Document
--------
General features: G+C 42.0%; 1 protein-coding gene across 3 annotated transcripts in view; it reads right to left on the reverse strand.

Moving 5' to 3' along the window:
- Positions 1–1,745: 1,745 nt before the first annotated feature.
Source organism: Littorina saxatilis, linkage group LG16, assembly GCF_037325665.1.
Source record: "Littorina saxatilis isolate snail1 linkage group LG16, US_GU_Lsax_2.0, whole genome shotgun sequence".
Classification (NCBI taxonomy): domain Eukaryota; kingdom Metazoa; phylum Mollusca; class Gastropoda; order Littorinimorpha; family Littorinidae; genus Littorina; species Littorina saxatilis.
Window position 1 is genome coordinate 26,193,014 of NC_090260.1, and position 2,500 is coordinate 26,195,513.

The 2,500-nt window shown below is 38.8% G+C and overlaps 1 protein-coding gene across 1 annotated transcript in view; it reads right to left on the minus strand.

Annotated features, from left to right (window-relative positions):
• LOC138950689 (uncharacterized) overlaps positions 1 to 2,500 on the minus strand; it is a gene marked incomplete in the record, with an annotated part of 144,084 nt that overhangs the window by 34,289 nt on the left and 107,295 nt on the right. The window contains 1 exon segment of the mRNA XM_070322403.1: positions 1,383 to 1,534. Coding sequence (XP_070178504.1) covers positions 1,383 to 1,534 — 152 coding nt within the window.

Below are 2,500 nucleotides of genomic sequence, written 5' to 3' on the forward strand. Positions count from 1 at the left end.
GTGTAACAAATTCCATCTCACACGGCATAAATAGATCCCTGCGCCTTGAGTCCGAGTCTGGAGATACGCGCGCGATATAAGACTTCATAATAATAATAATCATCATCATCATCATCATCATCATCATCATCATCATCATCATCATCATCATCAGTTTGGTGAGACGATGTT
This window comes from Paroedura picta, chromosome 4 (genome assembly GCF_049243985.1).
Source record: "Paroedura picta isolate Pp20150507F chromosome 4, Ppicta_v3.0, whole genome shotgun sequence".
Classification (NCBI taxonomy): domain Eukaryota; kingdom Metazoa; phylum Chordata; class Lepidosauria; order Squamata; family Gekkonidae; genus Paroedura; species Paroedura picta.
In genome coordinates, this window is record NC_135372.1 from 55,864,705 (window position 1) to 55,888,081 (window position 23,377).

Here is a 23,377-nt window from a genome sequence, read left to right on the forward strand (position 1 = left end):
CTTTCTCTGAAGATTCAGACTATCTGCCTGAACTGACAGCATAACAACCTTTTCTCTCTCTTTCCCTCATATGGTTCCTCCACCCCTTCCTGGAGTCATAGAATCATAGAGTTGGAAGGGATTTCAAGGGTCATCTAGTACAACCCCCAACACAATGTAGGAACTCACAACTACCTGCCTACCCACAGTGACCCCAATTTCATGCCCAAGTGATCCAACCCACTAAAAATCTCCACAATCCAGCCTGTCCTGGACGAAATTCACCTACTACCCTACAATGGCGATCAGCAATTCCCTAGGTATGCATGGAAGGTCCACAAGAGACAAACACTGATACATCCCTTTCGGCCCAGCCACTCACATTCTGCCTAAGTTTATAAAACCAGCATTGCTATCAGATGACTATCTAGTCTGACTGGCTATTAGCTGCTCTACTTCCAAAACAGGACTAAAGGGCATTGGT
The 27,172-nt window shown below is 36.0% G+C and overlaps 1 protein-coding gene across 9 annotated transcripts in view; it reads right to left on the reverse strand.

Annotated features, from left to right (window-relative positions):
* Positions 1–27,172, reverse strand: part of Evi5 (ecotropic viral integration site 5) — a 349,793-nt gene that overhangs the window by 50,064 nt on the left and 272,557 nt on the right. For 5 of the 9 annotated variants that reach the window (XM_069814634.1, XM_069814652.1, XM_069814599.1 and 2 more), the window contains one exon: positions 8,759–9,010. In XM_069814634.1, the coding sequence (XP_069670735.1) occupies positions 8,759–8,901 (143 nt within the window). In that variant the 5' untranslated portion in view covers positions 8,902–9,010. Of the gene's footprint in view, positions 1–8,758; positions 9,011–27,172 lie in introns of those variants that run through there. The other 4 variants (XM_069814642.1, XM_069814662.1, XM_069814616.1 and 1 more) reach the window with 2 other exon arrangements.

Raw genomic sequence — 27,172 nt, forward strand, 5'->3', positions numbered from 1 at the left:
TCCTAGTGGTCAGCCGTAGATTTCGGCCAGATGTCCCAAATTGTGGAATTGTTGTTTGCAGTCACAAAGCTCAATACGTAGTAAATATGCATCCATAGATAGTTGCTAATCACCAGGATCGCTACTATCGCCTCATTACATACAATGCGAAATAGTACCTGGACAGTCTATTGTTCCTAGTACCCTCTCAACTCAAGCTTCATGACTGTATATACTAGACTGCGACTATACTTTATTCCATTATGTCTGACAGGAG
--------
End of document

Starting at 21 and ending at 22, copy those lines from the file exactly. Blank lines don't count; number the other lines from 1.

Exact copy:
* Positions 1–27,172, reverse strand: part of Evi5 (ecotropic viral integration site 5) — a 349,793-nt gene that overhangs the window by 50,064 nt on the left and 272,557 nt on the right. For 5 of the 9 annotated variants that reach the window (XM_069814634.1, XM_069814652.1, XM_069814599.1 and 2 more), the window contains one exon: positions 8,759–9,010. In XM_069814634.1, the coding sequence (XP_069670735.1) occupies positions 8,759–8,901 (143 nt within the window). In that variant the 5' untranslated portion in view covers positions 8,902–9,010. Of the gene's footprint in view, positions 1–8,758; positions 9,011–27,172 lie in introns of those variants that run through there. The other 4 variants (XM_069814642.1, XM_069814662.1, XM_069814616.1 and 1 more) reach the window with 2 other exon arrangements.

Raw genomic sequence — 27,172 nt, forward strand, 5'->3', positions numbered from 1 at the left: